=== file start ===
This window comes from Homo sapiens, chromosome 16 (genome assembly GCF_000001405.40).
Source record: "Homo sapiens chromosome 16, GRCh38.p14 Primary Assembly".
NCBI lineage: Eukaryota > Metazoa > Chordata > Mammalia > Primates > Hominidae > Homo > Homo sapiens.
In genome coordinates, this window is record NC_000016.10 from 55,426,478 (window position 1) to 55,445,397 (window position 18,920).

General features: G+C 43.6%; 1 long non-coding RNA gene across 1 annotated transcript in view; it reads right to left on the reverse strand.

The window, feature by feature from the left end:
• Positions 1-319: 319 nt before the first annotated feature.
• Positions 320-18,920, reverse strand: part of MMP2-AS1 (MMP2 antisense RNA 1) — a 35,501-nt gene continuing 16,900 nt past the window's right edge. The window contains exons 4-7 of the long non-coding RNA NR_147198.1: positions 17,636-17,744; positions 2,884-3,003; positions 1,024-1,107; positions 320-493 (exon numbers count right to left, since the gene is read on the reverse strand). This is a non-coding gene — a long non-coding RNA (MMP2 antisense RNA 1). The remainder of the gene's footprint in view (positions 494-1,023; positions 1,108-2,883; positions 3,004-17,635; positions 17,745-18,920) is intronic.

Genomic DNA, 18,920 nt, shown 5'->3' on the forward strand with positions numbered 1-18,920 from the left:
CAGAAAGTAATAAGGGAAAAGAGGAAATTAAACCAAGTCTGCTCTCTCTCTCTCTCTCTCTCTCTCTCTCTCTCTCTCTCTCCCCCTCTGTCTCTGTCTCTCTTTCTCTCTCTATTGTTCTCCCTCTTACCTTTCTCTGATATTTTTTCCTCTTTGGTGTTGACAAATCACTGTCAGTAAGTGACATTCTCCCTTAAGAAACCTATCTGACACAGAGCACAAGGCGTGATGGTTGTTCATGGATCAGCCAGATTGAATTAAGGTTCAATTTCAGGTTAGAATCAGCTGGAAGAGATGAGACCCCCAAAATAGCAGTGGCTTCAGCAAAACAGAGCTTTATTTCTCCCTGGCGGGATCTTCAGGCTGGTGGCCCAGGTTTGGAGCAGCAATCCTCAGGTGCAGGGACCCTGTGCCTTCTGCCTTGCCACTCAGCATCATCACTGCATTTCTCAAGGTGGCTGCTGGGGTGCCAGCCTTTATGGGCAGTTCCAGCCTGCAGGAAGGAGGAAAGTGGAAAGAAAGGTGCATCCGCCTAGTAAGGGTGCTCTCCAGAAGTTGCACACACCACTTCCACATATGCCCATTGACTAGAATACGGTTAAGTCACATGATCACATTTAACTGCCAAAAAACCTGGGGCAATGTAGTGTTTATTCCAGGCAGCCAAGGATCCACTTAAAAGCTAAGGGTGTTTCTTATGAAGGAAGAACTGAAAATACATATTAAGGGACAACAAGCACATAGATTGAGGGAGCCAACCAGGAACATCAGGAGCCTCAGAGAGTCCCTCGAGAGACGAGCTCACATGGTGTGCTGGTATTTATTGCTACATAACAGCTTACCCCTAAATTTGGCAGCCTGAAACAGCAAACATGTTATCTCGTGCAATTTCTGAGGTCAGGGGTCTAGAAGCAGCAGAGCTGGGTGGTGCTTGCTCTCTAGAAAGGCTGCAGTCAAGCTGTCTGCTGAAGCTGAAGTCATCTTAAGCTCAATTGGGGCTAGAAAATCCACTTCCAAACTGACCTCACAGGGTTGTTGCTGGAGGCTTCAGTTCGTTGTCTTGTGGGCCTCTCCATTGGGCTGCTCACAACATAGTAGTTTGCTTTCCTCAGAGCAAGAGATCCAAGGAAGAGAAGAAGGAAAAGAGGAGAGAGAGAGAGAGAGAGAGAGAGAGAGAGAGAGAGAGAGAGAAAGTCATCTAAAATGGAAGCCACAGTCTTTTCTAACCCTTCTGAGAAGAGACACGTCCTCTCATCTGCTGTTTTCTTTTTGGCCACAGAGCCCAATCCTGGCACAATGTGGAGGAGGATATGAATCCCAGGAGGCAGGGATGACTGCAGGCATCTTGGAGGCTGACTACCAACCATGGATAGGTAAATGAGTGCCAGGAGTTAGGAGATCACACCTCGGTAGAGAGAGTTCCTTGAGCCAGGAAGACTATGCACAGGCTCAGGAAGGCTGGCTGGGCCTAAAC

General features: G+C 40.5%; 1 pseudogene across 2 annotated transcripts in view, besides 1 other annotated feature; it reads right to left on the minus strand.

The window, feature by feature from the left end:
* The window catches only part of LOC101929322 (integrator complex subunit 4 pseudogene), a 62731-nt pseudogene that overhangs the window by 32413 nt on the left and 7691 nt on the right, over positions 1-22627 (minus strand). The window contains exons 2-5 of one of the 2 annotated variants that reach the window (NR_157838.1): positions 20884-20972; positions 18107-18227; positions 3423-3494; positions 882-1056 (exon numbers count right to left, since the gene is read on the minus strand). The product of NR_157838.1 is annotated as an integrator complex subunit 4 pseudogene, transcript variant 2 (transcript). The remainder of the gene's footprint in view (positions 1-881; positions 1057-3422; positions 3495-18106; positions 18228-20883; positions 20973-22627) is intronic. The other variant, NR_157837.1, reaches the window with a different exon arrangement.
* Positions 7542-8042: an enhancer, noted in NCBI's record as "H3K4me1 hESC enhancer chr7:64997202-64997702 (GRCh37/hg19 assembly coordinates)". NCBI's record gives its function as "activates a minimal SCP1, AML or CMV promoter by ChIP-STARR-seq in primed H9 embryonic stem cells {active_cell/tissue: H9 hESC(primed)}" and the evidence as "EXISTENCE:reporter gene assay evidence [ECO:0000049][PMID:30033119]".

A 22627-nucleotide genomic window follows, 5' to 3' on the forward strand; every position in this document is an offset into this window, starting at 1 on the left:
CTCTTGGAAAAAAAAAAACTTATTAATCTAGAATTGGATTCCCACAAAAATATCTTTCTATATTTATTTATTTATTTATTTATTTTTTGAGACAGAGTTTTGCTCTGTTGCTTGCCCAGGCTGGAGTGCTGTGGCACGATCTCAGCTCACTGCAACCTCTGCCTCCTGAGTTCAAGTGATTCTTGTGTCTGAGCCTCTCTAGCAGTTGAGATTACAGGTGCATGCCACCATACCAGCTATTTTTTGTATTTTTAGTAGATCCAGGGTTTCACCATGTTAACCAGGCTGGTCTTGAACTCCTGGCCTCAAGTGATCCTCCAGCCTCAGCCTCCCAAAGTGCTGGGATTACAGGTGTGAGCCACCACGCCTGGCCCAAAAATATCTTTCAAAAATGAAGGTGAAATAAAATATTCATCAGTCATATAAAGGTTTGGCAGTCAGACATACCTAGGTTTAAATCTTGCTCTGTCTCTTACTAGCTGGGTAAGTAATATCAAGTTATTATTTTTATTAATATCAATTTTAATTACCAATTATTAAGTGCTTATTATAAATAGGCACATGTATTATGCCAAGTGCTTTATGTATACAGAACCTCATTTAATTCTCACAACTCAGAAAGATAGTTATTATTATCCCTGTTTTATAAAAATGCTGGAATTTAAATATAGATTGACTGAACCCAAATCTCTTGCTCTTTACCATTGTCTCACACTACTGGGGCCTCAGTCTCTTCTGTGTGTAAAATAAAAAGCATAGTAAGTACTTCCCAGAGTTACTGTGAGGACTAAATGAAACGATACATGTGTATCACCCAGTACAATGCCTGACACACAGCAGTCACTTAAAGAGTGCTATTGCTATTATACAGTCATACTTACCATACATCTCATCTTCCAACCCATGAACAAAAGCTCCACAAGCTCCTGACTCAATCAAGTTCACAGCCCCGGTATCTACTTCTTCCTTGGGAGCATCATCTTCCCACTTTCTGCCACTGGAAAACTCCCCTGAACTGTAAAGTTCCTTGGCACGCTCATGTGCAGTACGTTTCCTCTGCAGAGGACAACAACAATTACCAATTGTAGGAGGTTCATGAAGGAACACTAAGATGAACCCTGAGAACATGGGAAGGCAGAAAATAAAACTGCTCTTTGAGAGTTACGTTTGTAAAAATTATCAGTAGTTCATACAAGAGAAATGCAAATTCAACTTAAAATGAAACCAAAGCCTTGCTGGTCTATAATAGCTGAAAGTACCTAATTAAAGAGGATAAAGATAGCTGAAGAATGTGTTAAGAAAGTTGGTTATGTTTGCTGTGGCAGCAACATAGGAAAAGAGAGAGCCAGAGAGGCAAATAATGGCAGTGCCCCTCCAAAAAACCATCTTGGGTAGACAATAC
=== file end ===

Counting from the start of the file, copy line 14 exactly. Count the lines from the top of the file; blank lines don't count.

* Positions 7542-8042: an enhancer, noted in NCBI's record as "H3K4me1 hESC enhancer chr7:64997202-64997702 (GRCh37/hg19 assembly coordinates)". NCBI's record gives its function as "activates a minimal SCP1, AML or CMV promoter by ChIP-STARR-seq in primed H9 embryonic stem cells {active_cell/tissue: H9 hESC(primed)}" and the evidence as "EXISTENCE:reporter gene assay evidence [ECO:0000049][PMID:30033119]".